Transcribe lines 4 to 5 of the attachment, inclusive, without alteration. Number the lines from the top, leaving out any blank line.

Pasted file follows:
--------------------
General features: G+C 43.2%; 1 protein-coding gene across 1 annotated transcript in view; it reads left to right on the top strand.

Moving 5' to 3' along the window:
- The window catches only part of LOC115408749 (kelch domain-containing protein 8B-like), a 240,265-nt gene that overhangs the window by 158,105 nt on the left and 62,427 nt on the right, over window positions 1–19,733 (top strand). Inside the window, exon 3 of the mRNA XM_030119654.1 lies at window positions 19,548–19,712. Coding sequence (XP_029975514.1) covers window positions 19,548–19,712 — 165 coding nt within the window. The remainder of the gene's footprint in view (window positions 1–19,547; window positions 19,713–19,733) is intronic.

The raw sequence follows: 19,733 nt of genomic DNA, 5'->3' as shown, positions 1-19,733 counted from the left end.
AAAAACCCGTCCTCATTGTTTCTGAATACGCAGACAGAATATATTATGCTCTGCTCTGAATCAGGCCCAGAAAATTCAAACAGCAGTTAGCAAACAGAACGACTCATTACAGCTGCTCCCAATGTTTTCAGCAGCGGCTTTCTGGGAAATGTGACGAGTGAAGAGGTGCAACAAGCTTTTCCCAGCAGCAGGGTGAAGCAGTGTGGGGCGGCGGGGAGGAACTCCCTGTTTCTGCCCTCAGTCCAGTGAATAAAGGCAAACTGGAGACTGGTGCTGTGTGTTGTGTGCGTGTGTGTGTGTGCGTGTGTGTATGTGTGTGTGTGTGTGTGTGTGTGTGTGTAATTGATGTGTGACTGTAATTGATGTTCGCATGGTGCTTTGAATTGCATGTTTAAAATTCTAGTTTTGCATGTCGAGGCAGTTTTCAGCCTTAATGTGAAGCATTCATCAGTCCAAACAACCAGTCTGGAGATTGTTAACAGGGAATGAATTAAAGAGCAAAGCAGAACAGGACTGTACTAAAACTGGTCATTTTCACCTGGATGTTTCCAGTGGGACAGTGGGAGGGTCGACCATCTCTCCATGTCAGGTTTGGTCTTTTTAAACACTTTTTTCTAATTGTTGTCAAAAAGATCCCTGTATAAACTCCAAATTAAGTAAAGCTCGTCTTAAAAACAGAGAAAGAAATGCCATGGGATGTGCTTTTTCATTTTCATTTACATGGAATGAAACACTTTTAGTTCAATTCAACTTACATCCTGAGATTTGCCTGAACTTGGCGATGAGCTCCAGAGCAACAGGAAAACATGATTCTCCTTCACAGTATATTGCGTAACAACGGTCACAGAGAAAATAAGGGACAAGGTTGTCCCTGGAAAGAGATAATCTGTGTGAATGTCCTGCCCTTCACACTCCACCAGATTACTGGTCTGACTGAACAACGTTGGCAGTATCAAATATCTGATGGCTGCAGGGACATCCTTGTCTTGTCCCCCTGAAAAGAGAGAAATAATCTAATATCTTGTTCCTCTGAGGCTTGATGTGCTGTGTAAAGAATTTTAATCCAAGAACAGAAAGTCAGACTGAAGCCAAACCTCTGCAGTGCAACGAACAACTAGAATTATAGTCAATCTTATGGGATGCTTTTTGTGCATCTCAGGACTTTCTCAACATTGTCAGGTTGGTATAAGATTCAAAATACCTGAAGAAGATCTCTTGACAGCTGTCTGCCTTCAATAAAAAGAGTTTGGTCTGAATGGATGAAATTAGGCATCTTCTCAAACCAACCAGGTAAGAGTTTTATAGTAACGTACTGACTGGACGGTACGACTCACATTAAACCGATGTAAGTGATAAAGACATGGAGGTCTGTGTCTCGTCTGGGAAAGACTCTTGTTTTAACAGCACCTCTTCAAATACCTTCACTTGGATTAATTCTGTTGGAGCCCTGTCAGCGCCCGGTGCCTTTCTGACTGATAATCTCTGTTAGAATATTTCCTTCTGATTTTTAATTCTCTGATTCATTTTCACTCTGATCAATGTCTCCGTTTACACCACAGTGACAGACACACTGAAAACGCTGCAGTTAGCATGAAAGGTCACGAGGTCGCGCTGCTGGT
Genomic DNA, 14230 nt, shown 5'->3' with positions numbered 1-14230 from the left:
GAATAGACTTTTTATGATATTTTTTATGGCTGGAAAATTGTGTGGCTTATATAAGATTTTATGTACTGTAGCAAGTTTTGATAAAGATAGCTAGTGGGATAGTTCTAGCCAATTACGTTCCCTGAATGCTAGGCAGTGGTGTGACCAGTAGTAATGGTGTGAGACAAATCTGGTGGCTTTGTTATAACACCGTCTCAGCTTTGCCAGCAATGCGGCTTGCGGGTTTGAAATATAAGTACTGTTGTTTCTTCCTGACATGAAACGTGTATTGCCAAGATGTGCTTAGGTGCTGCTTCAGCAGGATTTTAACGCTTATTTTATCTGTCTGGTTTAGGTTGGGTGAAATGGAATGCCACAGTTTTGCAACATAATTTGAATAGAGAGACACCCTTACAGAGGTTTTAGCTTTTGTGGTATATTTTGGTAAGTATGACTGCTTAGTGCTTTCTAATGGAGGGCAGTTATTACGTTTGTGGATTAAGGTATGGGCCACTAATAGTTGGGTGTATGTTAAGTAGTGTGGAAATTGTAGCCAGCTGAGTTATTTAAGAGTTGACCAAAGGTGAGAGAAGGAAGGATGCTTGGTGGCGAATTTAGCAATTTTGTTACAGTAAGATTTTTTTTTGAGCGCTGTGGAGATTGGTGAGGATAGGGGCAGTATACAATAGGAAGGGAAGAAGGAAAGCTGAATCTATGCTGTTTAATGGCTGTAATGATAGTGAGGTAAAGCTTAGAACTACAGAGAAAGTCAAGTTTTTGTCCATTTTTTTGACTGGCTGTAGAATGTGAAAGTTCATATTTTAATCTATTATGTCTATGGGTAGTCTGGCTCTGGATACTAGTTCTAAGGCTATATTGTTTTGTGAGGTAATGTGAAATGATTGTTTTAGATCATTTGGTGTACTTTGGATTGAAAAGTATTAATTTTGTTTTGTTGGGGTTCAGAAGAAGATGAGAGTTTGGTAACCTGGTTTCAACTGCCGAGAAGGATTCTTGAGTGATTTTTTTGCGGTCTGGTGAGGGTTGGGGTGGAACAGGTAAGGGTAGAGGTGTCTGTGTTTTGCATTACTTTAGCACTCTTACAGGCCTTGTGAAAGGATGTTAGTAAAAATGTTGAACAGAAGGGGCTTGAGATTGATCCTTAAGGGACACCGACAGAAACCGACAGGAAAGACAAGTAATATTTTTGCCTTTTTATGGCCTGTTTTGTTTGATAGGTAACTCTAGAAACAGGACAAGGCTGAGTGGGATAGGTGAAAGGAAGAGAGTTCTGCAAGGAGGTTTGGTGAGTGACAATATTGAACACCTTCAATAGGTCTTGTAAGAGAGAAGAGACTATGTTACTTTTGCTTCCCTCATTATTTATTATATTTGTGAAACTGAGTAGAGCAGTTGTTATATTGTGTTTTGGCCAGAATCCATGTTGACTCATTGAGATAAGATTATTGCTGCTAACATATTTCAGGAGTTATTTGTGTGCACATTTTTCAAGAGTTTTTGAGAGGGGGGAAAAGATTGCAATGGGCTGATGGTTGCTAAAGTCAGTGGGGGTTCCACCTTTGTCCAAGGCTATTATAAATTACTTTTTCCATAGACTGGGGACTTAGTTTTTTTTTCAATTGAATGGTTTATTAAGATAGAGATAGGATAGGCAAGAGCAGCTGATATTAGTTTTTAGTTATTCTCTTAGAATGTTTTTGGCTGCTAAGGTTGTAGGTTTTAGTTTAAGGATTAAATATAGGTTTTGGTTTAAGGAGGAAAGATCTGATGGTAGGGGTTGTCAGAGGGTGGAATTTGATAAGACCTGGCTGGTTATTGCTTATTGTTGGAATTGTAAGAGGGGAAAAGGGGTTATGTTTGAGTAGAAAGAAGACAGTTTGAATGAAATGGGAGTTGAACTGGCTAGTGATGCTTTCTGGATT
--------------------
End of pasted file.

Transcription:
The raw sequence follows: 19,733 nt of genomic DNA, 5'->3' as shown, positions 1-19,733 counted from the left end.
AAAAACCCGTCCTCATTGTTTCTGAATACGCAGACAGAATATATTATGCTCTGCTCTGAATCAGGCCCAGAAAATTCAAACAGCAGTTAGCAAACAGAACGACTCATTACAGCTGCTCCCAATGTTTTCAGCAGCGGCTTTCTGGGAAATGTGACGAGTGAAGAGGTGCAACAAGCTTTTCCCAGCAGCAGGGTGAAGCAGTGTGGGGCGGCGGGGAGGAACTCCCTGTTTCTGCCCTCAGTCCAGTGAATAAAGGCAAACTGGAGACTGGTGCTGTGTGTTGTGTGCGTGTGTGTGTGTGCGTGTGTGTATGTGTGTGTGTGTGTGTGTGTGTGTGTGTAATTGATGTGTGACTGTAATTGATGTTCGCATGGTGCTTTGAATTGCATGTTTAAAATTCTAGTTTTGCATGTCGAGGCAGTTTTCAGCCTTAATGTGAAGCATTCATCAGTCCAAACAACCAGTCTGGAGATTGTTAACAGGGAATGAATTAAAGAGCAAAGCAGAACAGGACTGTACTAAAACTGGTCATTTTCACCTGGATGTTTCCAGTGGGACAGTGGGAGGGTCGACCATCTCTCCATGTCAGGTTTGGTCTTTTTAAACACTTTTTTCTAATTGTTGTCAAAAAGATCCCTGTATAAACTCCAAATTAAGTAAAGCTCGTCTTAAAAACAGAGAAAGAAATGCCATGGGATGTGCTTTTTCATTTTCATTTACATGGAATGAAACACTTTTAGTTCAATTCAACTTACATCCTGAGATTTGCCTGAACTTGGCGATGAGCTCCAGAGCAACAGGAAAACATGATTCTCCTTCACAGTATATTGCGTAACAACGGTCACAGAGAAAATAAGGGACAAGGTTGTCCCTGGAAAGAGATAATCTGTGTGAATGTCCTGCCCTTCACACTCCACCAGATTACTGGTCTGACTGAACAACGTTGGCAGTATCAAATATCTGATGGCTGCAGGGACATCCTTGTCTTGTCCCCCTGAAAAGAGAGAAATAATCTAATATCTTGTTCCTCTGAGGCTTGATGTGCTGTGTAAAGAATTTTAATCCAAGAACAGAAAGTCAGACTGAAGCCAAACCTCTGCAGTGCAACGAACAACTAGAATTATAGTCAATCTTATGGGATGCTTTTTGTGCATCTCAGGACTTTCTCAACATTGTCAGGTTGGTATAAGATTCAAAATACCTGAAGAAGATCTCTTGACAGCTGTCTGCCTTCAATAAAAAGAGTTTGGTCTGAATGGATGAAATTAGGCATCTTCTCAAACCAACCAGGTAAGAGTTTTATAGTAACGTACTGACTGGACGGTACGACTCACATTAAACCGATGTAAGTGATAAAGACATGGAGGTCTGTGTCTCGTCTGGGAAAGACTCTTGTTTTAACAGCACCTCTTCAAATACCTTCACTTGGATTAATTCTGTTGGAGCCCTGTCAGCGCCCGGTGCCTTTCTGACTGATAATCTCTGTTAGAATATTTCCTTCTGATTTTTAATTCTCTGATTCATTTTCACTCTGATCAATGTCTCCGTTTACACCACAGTGACAGACACACTGAAAACGCTGCAGTTAGCATGAAAGGTCACGAGGTCGCGCTGCTGGT